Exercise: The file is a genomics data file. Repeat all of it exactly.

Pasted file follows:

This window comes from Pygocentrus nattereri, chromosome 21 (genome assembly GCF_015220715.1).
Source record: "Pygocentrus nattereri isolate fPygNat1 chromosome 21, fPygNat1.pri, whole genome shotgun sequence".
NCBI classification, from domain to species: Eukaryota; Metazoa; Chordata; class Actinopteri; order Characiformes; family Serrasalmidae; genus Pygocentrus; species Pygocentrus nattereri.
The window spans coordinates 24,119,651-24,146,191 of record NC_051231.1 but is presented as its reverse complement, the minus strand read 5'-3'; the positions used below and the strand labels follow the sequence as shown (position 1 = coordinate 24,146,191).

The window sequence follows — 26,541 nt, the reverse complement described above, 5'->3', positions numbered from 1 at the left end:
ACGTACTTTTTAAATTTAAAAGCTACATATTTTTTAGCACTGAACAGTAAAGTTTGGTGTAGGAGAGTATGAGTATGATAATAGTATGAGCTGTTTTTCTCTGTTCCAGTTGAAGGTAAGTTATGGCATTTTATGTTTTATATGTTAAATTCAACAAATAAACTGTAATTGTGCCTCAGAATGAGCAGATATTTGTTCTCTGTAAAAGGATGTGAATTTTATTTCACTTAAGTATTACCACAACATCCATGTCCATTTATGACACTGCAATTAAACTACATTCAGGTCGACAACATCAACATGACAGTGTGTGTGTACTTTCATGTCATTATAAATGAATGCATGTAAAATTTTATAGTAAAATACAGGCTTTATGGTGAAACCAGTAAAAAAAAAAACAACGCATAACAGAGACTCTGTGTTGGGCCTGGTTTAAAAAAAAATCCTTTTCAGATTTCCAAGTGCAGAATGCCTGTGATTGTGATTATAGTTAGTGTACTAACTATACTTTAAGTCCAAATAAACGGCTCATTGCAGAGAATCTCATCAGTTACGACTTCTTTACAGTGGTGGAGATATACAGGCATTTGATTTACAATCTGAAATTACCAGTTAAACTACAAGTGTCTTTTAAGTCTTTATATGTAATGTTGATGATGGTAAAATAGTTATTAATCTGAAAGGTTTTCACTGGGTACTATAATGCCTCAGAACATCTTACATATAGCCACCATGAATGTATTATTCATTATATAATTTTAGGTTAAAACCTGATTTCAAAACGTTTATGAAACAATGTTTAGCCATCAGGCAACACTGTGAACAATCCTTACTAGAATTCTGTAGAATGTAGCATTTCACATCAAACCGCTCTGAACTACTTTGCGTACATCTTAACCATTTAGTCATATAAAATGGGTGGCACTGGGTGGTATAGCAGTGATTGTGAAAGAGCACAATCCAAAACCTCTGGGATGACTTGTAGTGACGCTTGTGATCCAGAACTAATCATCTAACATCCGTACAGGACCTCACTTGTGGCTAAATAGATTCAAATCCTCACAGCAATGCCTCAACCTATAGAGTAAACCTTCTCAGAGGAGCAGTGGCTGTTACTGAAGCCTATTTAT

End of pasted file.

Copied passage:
This window comes from Pygocentrus nattereri, chromosome 21 (genome assembly GCF_015220715.1).
Source record: "Pygocentrus nattereri isolate fPygNat1 chromosome 21, fPygNat1.pri, whole genome shotgun sequence".
NCBI classification, from domain to species: Eukaryota; Metazoa; Chordata; class Actinopteri; order Characiformes; family Serrasalmidae; genus Pygocentrus; species Pygocentrus nattereri.
The window spans coordinates 24,119,651-24,146,191 of record NC_051231.1 but is presented as its reverse complement, the minus strand read 5'-3'; the positions used below and the strand labels follow the sequence as shown (position 1 = coordinate 24,146,191).

The window sequence follows — 26,541 nt, the reverse complement described above, 5'->3', positions numbered from 1 at the left end:
ACGTACTTTTTAAATTTAAAAGCTACATATTTTTTAGCACTGAACAGTAAAGTTTGGTGTAGGAGAGTATGAGTATGATAATAGTATGAGCTGTTTTTCTCTGTTCCAGTTGAAGGTAAGTTATGGCATTTTATGTTTTATATGTTAAATTCAACAAATAAACTGTAATTGTGCCTCAGAATGAGCAGATATTTGTTCTCTGTAAAAGGATGTGAATTTTATTTCACTTAAGTATTACCACAACATCCATGTCCATTTATGACACTGCAATTAAACTACATTCAGGTCGACAACATCAACATGACAGTGTGTGTGTACTTTCATGTCATTATAAATGAATGCATGTAAAATTTTATAGTAAAATACAGGCTTTATGGTGAAACCAGTAAAAAAAAAAACAACGCATAACAGAGACTCTGTGTTGGGCCTGGTTTAAAAAAAAATCCTTTTCAGATTTCCAAGTGCAGAATGCCTGTGATTGTGATTATAGTTAGTGTACTAACTATACTTTAAGTCCAAATAAACGGCTCATTGCAGAGAATCTCATCAGTTACGACTTCTTTACAGTGGTGGAGATATACAGGCATTTGATTTACAATCTGAAATTACCAGTTAAACTACAAGTGTCTTTTAAGTCTTTATATGTAATGTTGATGATGGTAAAATAGTTATTAATCTGAAAGGTTTTCACTGGGTACTATAATGCCTCAGAACATCTTACATATAGCCACCATGAATGTATTATTCATTATATAATTTTAGGTTAAAACCTGATTTCAAAACGTTTATGAAACAATGTTTAGCCATCAGGCAACACTGTGAACAATCCTTACTAGAATTCTGTAGAATGTAGCATTTCACATCAAACCGCTCTGAACTACTTTGCGTACATCTTAACCATTTAGTCATATAAAATGGGTGGCACTGGGTGGTATAGCAGTGATTGTGAAAGAGCACAATCCAAAACCTCTGGGATGACTTGTAGTGACGCTTGTGATCCAGAACTAATCATCTAACATCCGTACAGGACCTCACTTGTGGCTAAATAGATTCAAATCCTCACAGCAATGCCTCAACCTATAGAGTAAACCTTCTCAGAGGAGCAGTGGCTGTTACTGAAGCCTATTTAT